Spring frost that occurs after the first week in June often threatens many of the tender plants we may have placed outdoors in our gardens already. Simple methods of protection include covering the plants with cloth fabric, plastic sheeting, or straw. Be sure to remove the protection once temperatures warm again. If you have an area too large to cover physically, but with a sprinkler available, run the sprinkler continuously throughout the freezing temperatures until the ice melts off the plants naturally. This method, however, is somewhat tricky. The mistake most people make is to turn the sprinkler off once temperatures are above freezing while there is still ice on the plants they are protecting.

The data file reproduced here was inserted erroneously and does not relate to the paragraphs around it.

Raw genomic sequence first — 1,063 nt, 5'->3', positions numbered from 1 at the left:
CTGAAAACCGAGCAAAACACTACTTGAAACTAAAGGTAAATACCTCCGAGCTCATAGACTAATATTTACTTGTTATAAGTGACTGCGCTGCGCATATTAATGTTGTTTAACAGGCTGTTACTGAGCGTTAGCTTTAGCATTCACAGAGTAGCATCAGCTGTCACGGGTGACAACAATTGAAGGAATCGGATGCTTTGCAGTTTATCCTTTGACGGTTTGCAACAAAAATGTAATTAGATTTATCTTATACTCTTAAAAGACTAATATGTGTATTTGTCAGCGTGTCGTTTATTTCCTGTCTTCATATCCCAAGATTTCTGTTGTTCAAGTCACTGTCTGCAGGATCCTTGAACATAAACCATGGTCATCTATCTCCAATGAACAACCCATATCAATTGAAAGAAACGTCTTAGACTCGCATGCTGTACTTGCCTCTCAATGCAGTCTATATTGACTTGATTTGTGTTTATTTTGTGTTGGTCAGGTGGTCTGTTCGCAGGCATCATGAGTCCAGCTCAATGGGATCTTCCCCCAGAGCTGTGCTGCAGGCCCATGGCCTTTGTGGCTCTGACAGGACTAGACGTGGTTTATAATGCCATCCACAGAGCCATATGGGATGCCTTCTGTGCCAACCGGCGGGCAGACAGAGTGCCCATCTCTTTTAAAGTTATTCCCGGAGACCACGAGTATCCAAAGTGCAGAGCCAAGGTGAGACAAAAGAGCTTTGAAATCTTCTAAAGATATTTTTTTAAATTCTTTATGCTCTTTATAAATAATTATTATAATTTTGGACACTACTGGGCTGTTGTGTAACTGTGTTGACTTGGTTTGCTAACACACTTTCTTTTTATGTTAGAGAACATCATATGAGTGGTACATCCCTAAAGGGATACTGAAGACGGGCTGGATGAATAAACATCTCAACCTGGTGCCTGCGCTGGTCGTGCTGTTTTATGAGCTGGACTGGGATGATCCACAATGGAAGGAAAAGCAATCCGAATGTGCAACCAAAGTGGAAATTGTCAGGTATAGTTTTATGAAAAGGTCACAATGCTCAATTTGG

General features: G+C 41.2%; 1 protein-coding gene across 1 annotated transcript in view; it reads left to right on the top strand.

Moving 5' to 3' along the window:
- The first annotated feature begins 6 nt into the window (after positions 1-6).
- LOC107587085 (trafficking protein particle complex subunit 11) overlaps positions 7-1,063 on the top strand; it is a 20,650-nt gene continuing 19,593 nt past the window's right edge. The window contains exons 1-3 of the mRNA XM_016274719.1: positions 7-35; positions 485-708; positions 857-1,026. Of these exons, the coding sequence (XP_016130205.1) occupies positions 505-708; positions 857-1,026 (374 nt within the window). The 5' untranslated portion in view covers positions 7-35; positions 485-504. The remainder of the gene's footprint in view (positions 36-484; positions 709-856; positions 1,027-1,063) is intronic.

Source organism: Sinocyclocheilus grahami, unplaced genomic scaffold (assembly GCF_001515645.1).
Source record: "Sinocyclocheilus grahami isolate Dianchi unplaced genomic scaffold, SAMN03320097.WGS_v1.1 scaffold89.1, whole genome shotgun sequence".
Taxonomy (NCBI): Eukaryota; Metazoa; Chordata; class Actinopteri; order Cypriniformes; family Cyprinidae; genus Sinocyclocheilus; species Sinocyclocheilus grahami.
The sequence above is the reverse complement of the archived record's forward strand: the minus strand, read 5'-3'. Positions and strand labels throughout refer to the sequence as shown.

Remember, low areas are more susceptible to freezing and may have a shorter growing season by as much as two weeks on the same property. For large trees and shrubs there is little you can do. Many of our native plants are quite tolerant of near freezing and just freezing temperatures. When a hard frost of 28 degrees or so threatens, you may lose some flower buds on early flowering shrubs and trees. This is often the reason that we have poor fruit set on apricots in Minnesota.
Make sure the plants you have selected for your landscape are hardy for your growing zone, which is zone four for the southern part of the state and zone three for areas north of the Twin Cities. For lists of appropriate plants contact your University of Minnesota Extension Service County Office.
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